Just over a year after the City of San Diego wrapped up a disruptive construction project along Avenida de la Playa in La Jolla Shores, crews are back at it for another project along La Jolla Shores Drive. And once again, La Jolla Shores Association (LJSA) members are dissatisfied with the City’s perceived inconsideration for the residents.
The City sewer and water project, currently underway, will replace 12,300 linear feet of water main pipes along La Jolla Shores Drive and connecting eastward streets. To accommodate construction vehicles, traffic is limited to one lane in some segments.
The work will proceed in this way until Memorial Day, when the summer construction moratorium goes into effect. At that time, work will continue on residential streets to the east of La Jolla Shores Drive that is not covered by the construction moratorium.
The construction was the leading topic at the LJSA meeting, Nov. 14, and issues such as crews leaving materials behind at the end of the day, safety hazards created as a result, and lack of traffic control were broached. To add insult to injury, no one from the City qualified to speak about the current and upcoming construction projects was in attendance, despite a request from the LJSA board.
“This project is at least as big as the Avenida de la Playa work, and impacts a whole lot more people,” said LJSA chair Janie Emerson. “This is impacting the residents, those trying to go up La Jolla Shores Drive and those who visit.”
Trustee Dave Gordon said he spoke to the engineers involved in the project to complain about the way equipment is being left on the street at the end of each day. “If you look at the corner of Camino del Oro and La Jolla Shores Drive, all the barriers, signage and cones are stacked up on the corner and you cannot cross the crosswalk to get to the sidewalk,” he said.
“On the east side, about 10 feet up, there is a barrier (to prevent debris from) getting into the storm drain, but there is no sidewalk there … it forces pedestrians to walk into the travel lane. And about 40 percent of the drivers who turn right there, blow right past the stop sign and are not going to see the pedestrians that have to walk in the street. We are going to have someone killed or injured.”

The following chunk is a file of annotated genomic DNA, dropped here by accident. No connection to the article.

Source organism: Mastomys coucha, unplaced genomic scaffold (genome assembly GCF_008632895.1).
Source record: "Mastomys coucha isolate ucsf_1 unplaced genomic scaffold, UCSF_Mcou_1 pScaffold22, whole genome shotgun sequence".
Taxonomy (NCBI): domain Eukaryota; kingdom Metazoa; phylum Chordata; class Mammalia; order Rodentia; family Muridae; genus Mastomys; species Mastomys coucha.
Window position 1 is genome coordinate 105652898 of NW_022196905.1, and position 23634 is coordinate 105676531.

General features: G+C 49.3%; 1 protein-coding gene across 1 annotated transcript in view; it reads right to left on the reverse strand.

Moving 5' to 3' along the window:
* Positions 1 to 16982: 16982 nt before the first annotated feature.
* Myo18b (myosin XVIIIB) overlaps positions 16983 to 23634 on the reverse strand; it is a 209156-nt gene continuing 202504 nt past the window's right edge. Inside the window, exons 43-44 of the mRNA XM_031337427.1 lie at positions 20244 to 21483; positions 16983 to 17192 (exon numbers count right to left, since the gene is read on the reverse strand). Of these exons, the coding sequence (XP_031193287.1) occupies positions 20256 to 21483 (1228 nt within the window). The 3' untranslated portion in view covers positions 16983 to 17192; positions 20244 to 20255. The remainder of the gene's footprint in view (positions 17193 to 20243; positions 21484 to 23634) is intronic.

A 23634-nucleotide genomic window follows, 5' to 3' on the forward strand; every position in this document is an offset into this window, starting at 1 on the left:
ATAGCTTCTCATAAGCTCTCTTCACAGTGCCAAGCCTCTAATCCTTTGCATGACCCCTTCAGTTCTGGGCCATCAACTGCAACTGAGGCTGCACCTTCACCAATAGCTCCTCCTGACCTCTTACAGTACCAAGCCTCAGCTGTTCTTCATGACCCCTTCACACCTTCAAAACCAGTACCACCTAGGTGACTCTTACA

Further, trustee Charlie Brown pointed out the No Parking signs that line the street are inconsistent. Some reportedly indicate parking is prohibited 7 a.m. to 4 p.m. Monday-Friday, others say 8 a.m. to 5 p.m. Monday-Friday, others just provide a monthly range.
“There are some that are handwritten that read 9/28/2018 to 2/26/19,” Gordon added.
The parking prohibition is to accommodate construction vehicles and crews, of which some have provided problems for residents.
“At the beginning of the construction, my experience with crews was more positive than it is now. I have a circular driveway and if I needed to get out, they would stop traffic and let me out,” Emerson said. “In the last week, that has changed. I had an emergency today and I couldn’t get out. I finally drove over the cones, and the worker yelled at me, but I told them 15 minutes before that I needed to get out and they didn’t do anything.”
Mauricio Medina, representing the offices of City Council member Barbara Bry, confirmed there have been “a lot” of complaints filed about the traffic plan, including “recommendations” as to how it could be improved, but he did not elaborate and he could not answer questions about the project.
Emerson told Medina: “We used to get reports when there was construction and problems on Avenida de la Playa and … so to not have someone here to tell us what’s going on, how long construction will last, and listen to what our issues are, is really upsetting.”
She noted the board is not meeting in December, leaving January as the earliest opportunity for the board to be updated.